(a) Polyacrylamide gel electrophoresis of 50 pg of the purified enzyme revealed a single protein band with the location of the enzyme activity corresponding to the location of the protein band (Fig. 4). (b) On 3.7 to 15% gradient polyacrylamide gel electrophoresis, the purified enzyme preparation also migrated as a sharp, single protein band which contained all the enzyme activity (Fig. 5).

Inhibition test

The activity of the enzyme was partially inhibited incubating with the GAD antisera



4t IW

Molecular weights of the native enzymes

The molecular weight of GAD was estimated by gel filtration to be 84,000 2000 and by gradient polyacrylamide gel electrophoresis as 90,000 4000, assuming that GAD was similar to the marker proteins-ferritin, aldolase, ovalbumin, pepsin and bovine serum albumin-as a globular protein.


Molecular weight of the subunits

GAD was treated with SDS and 2-mercaptoethanol prior to electrophoresis on the SDS-polyacrylamide gel system. Three major protein bands were obtained which correspond to molecular weights of 22,000 F 2000, 40,000 5000 and 90,000 5 6000 respectively (Fig. 6). Ouchterlony double immunodiflusion tests with G A D antiserum

Antibodies against the purified GAD appeared to be specific only to GAD, even in crude preparations,

TIME ( D A Y S ) FIG.8. Inhibition of GAD by the antiserum as a function of incubation time at 0°C. Twelve micrograms of GAD were incubated with 19.2 pg of antiserum. GAD activities were assayed after the incubation period. The percentage of inhibition was obtained by comparing the activity of the sample and that of control (GAD incubated with unimmunized rabbit serum).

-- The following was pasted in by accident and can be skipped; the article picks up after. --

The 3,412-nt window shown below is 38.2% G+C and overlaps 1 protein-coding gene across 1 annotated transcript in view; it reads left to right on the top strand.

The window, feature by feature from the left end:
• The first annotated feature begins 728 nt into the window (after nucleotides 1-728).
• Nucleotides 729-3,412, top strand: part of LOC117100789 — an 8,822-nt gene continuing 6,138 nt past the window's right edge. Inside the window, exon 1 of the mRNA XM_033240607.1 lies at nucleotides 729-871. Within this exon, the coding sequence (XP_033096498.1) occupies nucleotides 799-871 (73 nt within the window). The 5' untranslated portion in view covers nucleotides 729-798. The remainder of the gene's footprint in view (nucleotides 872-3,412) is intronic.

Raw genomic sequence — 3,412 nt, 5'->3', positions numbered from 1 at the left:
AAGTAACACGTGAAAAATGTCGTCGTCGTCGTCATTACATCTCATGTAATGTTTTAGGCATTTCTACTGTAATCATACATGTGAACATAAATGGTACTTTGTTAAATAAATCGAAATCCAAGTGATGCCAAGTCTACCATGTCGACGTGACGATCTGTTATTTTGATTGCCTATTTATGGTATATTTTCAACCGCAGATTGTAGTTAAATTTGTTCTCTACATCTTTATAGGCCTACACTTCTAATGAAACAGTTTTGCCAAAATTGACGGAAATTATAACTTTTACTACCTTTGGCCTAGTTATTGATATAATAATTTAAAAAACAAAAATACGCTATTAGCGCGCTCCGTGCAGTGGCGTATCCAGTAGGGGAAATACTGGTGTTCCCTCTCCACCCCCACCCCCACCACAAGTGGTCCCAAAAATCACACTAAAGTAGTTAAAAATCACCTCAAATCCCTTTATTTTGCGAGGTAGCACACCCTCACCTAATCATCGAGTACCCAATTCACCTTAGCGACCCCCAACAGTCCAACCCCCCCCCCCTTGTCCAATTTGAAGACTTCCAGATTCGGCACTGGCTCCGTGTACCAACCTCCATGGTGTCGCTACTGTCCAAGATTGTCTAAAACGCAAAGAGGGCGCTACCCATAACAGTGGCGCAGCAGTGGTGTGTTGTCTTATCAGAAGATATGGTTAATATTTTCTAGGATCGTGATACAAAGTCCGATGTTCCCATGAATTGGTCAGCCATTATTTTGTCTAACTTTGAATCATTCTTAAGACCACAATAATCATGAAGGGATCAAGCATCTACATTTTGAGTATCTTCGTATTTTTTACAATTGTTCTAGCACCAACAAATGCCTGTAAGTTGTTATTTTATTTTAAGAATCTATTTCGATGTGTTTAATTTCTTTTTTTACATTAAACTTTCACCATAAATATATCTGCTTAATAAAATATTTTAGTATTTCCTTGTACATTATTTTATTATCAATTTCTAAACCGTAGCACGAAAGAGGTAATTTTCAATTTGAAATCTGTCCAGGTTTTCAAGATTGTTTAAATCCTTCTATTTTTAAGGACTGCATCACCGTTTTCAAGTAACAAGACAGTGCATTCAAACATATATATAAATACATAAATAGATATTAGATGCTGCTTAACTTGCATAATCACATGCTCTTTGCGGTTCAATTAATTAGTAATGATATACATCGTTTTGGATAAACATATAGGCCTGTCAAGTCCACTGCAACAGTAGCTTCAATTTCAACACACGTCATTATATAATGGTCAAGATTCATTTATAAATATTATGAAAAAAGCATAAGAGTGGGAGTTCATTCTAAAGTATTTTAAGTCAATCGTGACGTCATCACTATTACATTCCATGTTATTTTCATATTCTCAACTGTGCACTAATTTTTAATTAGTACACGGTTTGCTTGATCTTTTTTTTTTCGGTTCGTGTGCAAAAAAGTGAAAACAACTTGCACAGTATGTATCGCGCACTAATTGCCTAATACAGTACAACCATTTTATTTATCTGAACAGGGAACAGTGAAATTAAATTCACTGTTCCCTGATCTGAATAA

homogenizing medium; secondly, the use of preparative gel electrophoresis as the last step of purification. In hypotonic medium, most of the soluble proteins were liberated into the supernatant. About 70% of GAD activity was obtained in the supernatant compared to about 25% obtained from the crude mitochondrial fraction in the mouse brain preparation using isotonic medium. A similar result with mouse brain has also been reported from this laboratory using hypotonic medium (Wu et al., 1976). Hence, the use of hypotonic solution provided a general and efficient method for extracting enzyme from brain. Preparative polyacrylamide gel electrophoresis provides a simple and easy method for protein purification. Two drawbacks are the partial enzyme inactivation during electrophoresis and low recovery of enzyme from the gel. However, this method is particularly useful when a small quantity of homogeneous 0 100 200 3 3 protein is needed, for instance, as an antigen for antiANTISERUM (11) body production. The enzyme preparation obtained FIG.9. Inhibition of GAD by increasing amounts of anti- by a combination of various column chromatoserum after 4 days incubation at 0°C. Twelve micrograms graphies and preparative gel electrophoresis appears to of GAD were incubated with 1.64-19.2pg of antiserum; be homogeneous. This is based on the following A-A, reaction mixture; 0---0, supernatant from observations: first, in polyacrylamide gel electroreaction mixture; M, precipitate obtained from the phoresis, which separates proteins according to their reaction mixture by brief centrifugation. charge and size, the purified enzyme preparation migrates as a single protein band which contains all GADj19.2pg GAD antiserum) at 0°C for varying the enzyme activity; secondly, in gradient polyacrylperiods of time (Fig. 8). The maximum inhibition, amide gel electrophoresis, which separates proteins 64%, was obtained after 4 days incubation. Inhibition according to their size only, the purified enzyme soluwas expressed as percentage of the activity of the tion also migrates as a single protein band which is enzyme which was incubated with the same amount coincident with the enzyme activity ; thirdly, the antiof serum from unimmunized rabbits. The enzyme ac- body against the purified enzyme preparation forms tivity was stable at 0°C during the course of incuba- a single and sharp precipitin band when it is tested tion. Serum from the unimmunized rabbits inhibited aganst a crude enzyme preparation in immunodiffuthe enzyme activity slightly (1&20%). The degree of sion tests. Furthermore, the precipitin band obtained inhibition of enzyme activity also varied as a function in immunodiffusion tests or the precipitate obtained of the amount of GAD antisera which were incubated in the enzyme inhibition study also contains GAD with a constant amount of GAD protein at 0°C for activity, suggesting that the complex is indeed a 4 days (Fig. 9). The maximum inhibition, 62%, which GAD-anti-GAD complex. It also suggests that the was similar to the results obtained in Fig. 8, was antibody is monospecific to GAD and the antigenobtained at a ratio of GAD protein/GAD antiserum purified GAD preparation-used for antibody proprotein of about 1 :1.6. When the enzyme activity was duction is homogeneous. The molecular weight of measured after the incubation mixtures had been cen- GAD estimated from gradient polyacrylamide gel trifuged, it was found that the activity in the superna- electrophoresis is somewhat higher than the one tant fluid decreased with the increase of GAD anti- obtained from gel filtration, possibly due to a partial sera and the opposite was true for the activity in the denaturation of protein molecules during electroprecipitate. In the presence of 19.2pg of GAD anti- phoresis as reflected in the partial inactivation of the serum, all the activity in the mixture was recovered enzyme activity. SDS-polyacrylamide gel electroin the precipitate. phoresis revealed three major proteins with molecular weights of 22,000 f 2000, 40,000 5000 and 90,000 6000. Since the native enzyme has a molecular weight around 80,0G+90,000, these three proteins DISCUSSION may represent a monomer, dimer, and tetramer if the The methods described in this paper for the purifi- smallest subunit has a molecular weight around cation of GAD from catfish brain are somewhat dif- 20,000. It is interesting that the mouse brain enzyme ferent from those previously employed for the purifi- also showed multiple protein bands on SDS-polyacrylcation of GAD from mouse brain (Wu et al., 1973; amide gel electrophoresis representing monomer, Wu, 1976). Two major modifications were made: first, dimer and higher degrees of aggregation. However, the use of hypotonic instead of isotonic solutions as more vigorous physical and chemicaI studies are